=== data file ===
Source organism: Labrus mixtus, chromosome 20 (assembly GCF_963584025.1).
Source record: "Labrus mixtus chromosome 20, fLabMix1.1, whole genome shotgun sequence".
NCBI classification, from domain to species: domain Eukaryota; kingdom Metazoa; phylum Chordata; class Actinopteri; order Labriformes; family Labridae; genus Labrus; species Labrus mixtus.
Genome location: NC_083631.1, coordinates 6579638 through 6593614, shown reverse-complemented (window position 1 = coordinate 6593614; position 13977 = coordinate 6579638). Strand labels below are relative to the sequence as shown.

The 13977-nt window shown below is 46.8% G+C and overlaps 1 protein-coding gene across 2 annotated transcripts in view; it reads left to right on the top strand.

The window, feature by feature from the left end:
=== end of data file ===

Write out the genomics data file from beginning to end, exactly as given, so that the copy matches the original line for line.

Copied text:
Source organism: Labrus mixtus, chromosome 20 (assembly GCF_963584025.1).
Source record: "Labrus mixtus chromosome 20, fLabMix1.1, whole genome shotgun sequence".
NCBI classification, from domain to species: domain Eukaryota; kingdom Metazoa; phylum Chordata; class Actinopteri; order Labriformes; family Labridae; genus Labrus; species Labrus mixtus.
Genome location: NC_083631.1, coordinates 6579638 through 6593614, shown reverse-complemented (window position 1 = coordinate 6593614; position 13977 = coordinate 6579638). Strand labels below are relative to the sequence as shown.

The 13977-nt window shown below is 46.8% G+C and overlaps 1 protein-coding gene across 2 annotated transcripts in view; it reads left to right on the top strand.

The window, feature by feature from the left end: